To make it look better, right. Or the most money may come from a buyer who has to sell a house before they can afford to buy your house. Do you want to risk taking your house off the market, because somebody offered you a lot of money. But that person may not be totally qualified, and may need to sell their house before they can buy yours. Or, and not to knock Jeff out of the equation here, but the most qualified buyer would be somebody with a significant down payment, with nothing to sell. They can buy your house with, they don’t have a house to sell or their house is already sold or it’s under contract or they can buy your house as a second home. 

You have the most qualified, nothing to sell, and what would make it even sweeter? Sorry, Jeff.

Jeffrey Hoebee:

It’s fine.

Bill Askin:

The buyer doesn’t need a mortgage. You got a cash buyer. Those are good things to look for when you’re selling a house and you have multiple offers, don’t always just jump to the most money. Who’s qualified and if they’re getting a mortgage, you make sure they’re pre-approved for that mortgage with a guy like Jeff. If they’re getting a mortgage, you want to see that it’s not 100% financing. 

Marleny Cruz:

Okay, talk to us about that.

Jeffrey Hoebee:

The fragile loans. There are so many contingencies that go into what’s a USDA loan. The USDA sometimes runs out of money.

Bill Askin:

Which can be a form of 100% financing.

Jeffrey Hoebee:

And it is 100%-

Bill Askin:

VA and USDA are probably the two, right?

Jeffrey Hoebee:

Lucky for me, I don’t do too many USDA loans, and I think it’s mainly because of the market for the last year, houses are more… Because you have income limitations with a USDA loan, and the houses are just… Because everybody has a car payment. Listen, if you have a $500 car payment, that’s $100,000 of a house that… I hope that car is really dope. 

But I know when I’m doing a pre-approval letter and getting everyone pre-qualified and their USDA loan and there’s 38 other offers and I’m writing my letter, I’m going, this is a waste of toner. I have boxes of those files, and it’s because it just doesn’t work. If they took this offer over… I know I don’t give pre-approvals without them being legitimate. But the thing you’re talking about, about some people because I hear the logic of the other side from the buyers, where they’ll say, everybody’s going to be offering, let’s say, 280. We’ll go into 325 and then beat the house up-

Bill Askin:

On the inspections.

Jeffrey Hoebee:

… on the inspections and knock it back down again. 

Marleny Cruz:

People actually do that? Jesus.

Bill Askin:

They do. 

Jeffrey Hoebee:

Yes they do. That’s why you need a real estate attorney that handles this every day. This game gets played, I would say on a day that ends in a why. It’s a thing, and it was because half the time, or maybe even more, it comes from, well, this guy offered me 325, and the house is worth 310, let’s say. But they’re thinking they’re getting something for free. There is no free anything-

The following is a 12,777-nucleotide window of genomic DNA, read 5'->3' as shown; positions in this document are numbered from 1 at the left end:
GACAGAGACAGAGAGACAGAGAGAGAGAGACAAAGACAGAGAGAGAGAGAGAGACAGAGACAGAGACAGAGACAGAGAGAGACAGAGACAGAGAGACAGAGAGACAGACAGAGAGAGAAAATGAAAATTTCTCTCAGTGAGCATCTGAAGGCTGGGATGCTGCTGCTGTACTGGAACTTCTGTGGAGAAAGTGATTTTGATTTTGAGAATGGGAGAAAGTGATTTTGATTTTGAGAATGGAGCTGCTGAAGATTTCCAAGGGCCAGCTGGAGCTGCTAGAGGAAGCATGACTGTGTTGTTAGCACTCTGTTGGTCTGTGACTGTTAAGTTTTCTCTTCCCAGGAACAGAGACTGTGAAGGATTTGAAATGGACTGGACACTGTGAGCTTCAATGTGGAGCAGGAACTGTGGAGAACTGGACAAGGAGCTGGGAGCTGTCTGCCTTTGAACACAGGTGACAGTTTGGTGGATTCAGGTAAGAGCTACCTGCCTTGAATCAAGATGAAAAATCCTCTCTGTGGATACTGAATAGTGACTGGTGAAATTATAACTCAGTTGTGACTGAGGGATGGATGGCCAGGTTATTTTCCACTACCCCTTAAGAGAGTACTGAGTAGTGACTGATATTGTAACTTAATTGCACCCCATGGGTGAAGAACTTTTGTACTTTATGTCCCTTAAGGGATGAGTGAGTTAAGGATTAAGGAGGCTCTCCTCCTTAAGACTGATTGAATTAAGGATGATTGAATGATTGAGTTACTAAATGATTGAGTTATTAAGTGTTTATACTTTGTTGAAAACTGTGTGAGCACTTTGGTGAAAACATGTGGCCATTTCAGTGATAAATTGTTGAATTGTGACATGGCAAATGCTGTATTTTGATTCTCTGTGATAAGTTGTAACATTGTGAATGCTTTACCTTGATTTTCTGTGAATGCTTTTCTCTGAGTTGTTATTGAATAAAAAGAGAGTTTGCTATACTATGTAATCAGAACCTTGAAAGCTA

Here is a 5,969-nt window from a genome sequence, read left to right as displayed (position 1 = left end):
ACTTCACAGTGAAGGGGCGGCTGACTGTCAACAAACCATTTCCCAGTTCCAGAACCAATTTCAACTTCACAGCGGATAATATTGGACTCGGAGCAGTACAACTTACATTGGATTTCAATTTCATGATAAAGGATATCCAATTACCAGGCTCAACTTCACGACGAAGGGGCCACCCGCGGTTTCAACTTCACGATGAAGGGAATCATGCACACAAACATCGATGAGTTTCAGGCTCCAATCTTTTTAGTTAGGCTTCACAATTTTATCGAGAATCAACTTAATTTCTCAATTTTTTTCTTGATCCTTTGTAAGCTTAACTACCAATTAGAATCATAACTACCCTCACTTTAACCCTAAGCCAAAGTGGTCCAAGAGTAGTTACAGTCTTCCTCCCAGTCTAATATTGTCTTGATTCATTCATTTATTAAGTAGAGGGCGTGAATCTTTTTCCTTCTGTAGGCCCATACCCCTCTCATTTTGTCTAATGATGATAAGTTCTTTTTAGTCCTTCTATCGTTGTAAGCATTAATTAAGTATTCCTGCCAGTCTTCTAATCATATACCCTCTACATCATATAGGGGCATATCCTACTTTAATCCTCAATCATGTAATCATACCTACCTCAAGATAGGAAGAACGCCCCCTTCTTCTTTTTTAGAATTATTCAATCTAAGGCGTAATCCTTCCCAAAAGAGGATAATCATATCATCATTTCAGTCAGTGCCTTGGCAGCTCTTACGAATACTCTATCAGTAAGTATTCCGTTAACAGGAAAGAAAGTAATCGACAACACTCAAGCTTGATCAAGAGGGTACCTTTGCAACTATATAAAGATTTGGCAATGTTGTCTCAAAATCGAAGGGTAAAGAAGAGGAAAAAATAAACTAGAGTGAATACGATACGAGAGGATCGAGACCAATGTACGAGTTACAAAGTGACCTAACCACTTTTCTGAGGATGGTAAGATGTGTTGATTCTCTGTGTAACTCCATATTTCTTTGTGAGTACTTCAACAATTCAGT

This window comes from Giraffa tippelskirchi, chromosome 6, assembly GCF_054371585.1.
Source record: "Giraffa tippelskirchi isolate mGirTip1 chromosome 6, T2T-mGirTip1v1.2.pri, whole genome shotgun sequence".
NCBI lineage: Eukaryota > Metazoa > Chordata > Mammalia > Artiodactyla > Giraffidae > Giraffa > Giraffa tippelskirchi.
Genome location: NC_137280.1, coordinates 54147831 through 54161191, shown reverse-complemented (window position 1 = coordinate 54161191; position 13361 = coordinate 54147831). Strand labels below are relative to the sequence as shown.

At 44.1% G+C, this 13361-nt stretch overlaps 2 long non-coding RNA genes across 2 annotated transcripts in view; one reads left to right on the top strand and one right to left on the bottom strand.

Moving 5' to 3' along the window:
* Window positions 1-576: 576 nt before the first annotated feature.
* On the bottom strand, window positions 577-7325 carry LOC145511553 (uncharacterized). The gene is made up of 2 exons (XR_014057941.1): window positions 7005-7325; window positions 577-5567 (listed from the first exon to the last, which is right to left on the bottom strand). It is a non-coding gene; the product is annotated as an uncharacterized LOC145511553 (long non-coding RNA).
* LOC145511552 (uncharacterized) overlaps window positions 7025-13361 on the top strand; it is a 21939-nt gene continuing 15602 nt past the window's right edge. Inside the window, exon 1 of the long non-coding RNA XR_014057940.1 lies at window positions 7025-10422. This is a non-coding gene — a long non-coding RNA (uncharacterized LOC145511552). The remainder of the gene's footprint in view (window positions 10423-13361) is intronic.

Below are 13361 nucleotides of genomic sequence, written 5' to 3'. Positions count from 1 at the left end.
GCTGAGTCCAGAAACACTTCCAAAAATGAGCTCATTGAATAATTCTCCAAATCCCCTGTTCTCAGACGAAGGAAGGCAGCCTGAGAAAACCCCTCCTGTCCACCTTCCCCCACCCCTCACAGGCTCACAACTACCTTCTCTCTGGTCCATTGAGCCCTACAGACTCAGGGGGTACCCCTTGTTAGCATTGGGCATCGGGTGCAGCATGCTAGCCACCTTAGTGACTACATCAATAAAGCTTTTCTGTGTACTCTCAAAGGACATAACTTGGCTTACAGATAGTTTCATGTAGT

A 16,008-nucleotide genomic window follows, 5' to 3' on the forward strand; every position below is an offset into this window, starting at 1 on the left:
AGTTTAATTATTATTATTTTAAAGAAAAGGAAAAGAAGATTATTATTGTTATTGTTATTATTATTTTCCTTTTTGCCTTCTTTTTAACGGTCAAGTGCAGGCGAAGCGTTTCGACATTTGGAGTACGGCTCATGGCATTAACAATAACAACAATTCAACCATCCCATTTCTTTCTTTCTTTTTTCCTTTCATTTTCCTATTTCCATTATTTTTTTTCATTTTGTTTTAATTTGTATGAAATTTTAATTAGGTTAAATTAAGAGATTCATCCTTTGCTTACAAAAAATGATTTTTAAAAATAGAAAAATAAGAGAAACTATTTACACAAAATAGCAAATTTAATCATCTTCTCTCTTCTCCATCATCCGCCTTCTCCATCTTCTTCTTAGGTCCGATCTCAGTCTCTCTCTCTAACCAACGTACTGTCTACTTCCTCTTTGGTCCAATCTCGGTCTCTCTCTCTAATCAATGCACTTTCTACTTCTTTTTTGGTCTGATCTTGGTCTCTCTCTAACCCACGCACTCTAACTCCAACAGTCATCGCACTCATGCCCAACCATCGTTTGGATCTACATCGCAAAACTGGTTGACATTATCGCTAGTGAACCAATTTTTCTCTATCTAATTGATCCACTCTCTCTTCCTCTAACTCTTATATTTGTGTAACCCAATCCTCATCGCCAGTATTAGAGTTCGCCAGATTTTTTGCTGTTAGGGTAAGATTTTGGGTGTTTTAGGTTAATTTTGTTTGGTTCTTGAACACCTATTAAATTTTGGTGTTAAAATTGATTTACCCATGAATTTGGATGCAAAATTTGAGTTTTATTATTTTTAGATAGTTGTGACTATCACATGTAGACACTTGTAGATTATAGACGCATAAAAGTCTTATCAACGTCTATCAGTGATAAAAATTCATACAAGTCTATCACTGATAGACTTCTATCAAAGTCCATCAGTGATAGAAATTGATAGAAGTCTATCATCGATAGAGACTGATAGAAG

Marleny Cruz:

Free in the world. Doesn’t exist. 

Jeffrey Hoebee:

That happens where people are overpaying for houses and they still are. I have a guy who just paid 40 grand more than the house appraised for, just to get the house, and that’s it. That does happen.

Marleny Cruz:

Did he have an attorney, because it doesn’t sound like it.

Jeffrey Hoebee:

He did. When I was told the address, not to dwell on this, when I was told the address, the street and I was like, just so you know, I might have a problem, might. But I’ve been surprised before by appraisals where I go, I don’t understand how that ever came to be. But that’s paramount to why you need that layer of protection, that armor to protect you as a seller, and the same thing as… Because there are things where you’re dealing with the buyer, where they’re hiding, because most people you would probably say that are buyers go through a house and you go, “Do you like the house?” “It’s beautiful, everything is perfect.”

Then you get the home inspection report and it takes you 20 minutes to read it. You’re going oh, boy-

Marleny Cruz:

Not so perfect. 

Jeffrey Hoebee:

Yeah. You’re dancing between the two lines, hopefully I’m not going to say something wrong, just correct me, dancing between two lines, that it’s really hard to get a house. But it’s also really hard to allow someone to make a horrible decision. Because in my world, if the appraiser said the septic’s shot. I could see the mud pit in the backyard, or whatever, you have to buy that with a construction loan. But I’m sure you have these conversations every day, right? With-

Bill Askin:

I do. Yeah. I can talk about inspections for hours and inspection contingencies and tell you about some stories. I’ll do that, I’ll do one, not hours, but I’ll give you a few minutes on inspections. Before I jump to that, though, I don’t want to leave off on a bad note with VA and USDA, I don’t mean to be critical of them at all. They’re both very, very good loan programs. 

Just for the people out there that don’t know what they are. USDA is United States Department of Agriculture, and VA is Veterans Administration. Those are loan programs that are only available to people that meet the strict requirements to qualify for those loans. USDA, you might know or think, agriculture is really for farmers, low income people and Veterans Administration is for veterans.